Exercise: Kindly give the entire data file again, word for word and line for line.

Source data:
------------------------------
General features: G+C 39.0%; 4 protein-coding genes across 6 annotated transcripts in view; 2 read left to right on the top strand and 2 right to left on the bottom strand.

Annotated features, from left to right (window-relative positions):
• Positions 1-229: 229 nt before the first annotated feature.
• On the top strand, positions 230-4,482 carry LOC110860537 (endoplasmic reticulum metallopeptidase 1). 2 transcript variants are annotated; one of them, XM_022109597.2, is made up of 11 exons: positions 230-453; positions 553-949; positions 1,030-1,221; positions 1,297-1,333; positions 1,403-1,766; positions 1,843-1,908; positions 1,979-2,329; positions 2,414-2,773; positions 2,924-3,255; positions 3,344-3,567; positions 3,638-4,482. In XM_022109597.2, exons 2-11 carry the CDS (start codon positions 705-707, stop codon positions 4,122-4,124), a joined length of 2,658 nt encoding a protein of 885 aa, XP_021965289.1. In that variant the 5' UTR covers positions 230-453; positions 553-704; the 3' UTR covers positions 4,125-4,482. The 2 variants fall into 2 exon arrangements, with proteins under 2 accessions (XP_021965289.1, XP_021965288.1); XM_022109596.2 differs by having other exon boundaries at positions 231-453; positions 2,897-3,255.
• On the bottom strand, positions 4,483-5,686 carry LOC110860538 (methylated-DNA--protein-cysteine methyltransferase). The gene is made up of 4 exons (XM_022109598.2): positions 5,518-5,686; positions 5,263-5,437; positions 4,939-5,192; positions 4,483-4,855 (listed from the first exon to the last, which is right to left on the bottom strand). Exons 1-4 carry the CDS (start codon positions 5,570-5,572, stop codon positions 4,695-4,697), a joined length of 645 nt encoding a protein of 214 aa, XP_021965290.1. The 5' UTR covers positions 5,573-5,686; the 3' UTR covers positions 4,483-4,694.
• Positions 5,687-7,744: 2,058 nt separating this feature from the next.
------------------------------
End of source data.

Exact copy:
General features: G+C 39.0%; 4 protein-coding genes across 6 annotated transcripts in view; 2 read left to right on the top strand and 2 right to left on the bottom strand.

Annotated features, from left to right (window-relative positions):
• Positions 1-229: 229 nt before the first annotated feature.
• On the top strand, positions 230-4,482 carry LOC110860537 (endoplasmic reticulum metallopeptidase 1). 2 transcript variants are annotated; one of them, XM_022109597.2, is made up of 11 exons: positions 230-453; positions 553-949; positions 1,030-1,221; positions 1,297-1,333; positions 1,403-1,766; positions 1,843-1,908; positions 1,979-2,329; positions 2,414-2,773; positions 2,924-3,255; positions 3,344-3,567; positions 3,638-4,482. In XM_022109597.2, exons 2-11 carry the CDS (start codon positions 705-707, stop codon positions 4,122-4,124), a joined length of 2,658 nt encoding a protein of 885 aa, XP_021965289.1. In that variant the 5' UTR covers positions 230-453; positions 553-704; the 3' UTR covers positions 4,125-4,482. The 2 variants fall into 2 exon arrangements, with proteins under 2 accessions (XP_021965289.1, XP_021965288.1); XM_022109596.2 differs by having other exon boundaries at positions 231-453; positions 2,897-3,255.
• On the bottom strand, positions 4,483-5,686 carry LOC110860538 (methylated-DNA--protein-cysteine methyltransferase). The gene is made up of 4 exons (XM_022109598.2): positions 5,518-5,686; positions 5,263-5,437; positions 4,939-5,192; positions 4,483-4,855 (listed from the first exon to the last, which is right to left on the bottom strand). Exons 1-4 carry the CDS (start codon positions 5,570-5,572, stop codon positions 4,695-4,697), a joined length of 645 nt encoding a protein of 214 aa, XP_021965290.1. The 5' UTR covers positions 5,573-5,686; the 3' UTR covers positions 4,483-4,694.
• Positions 5,687-7,744: 2,058 nt separating this feature from the next.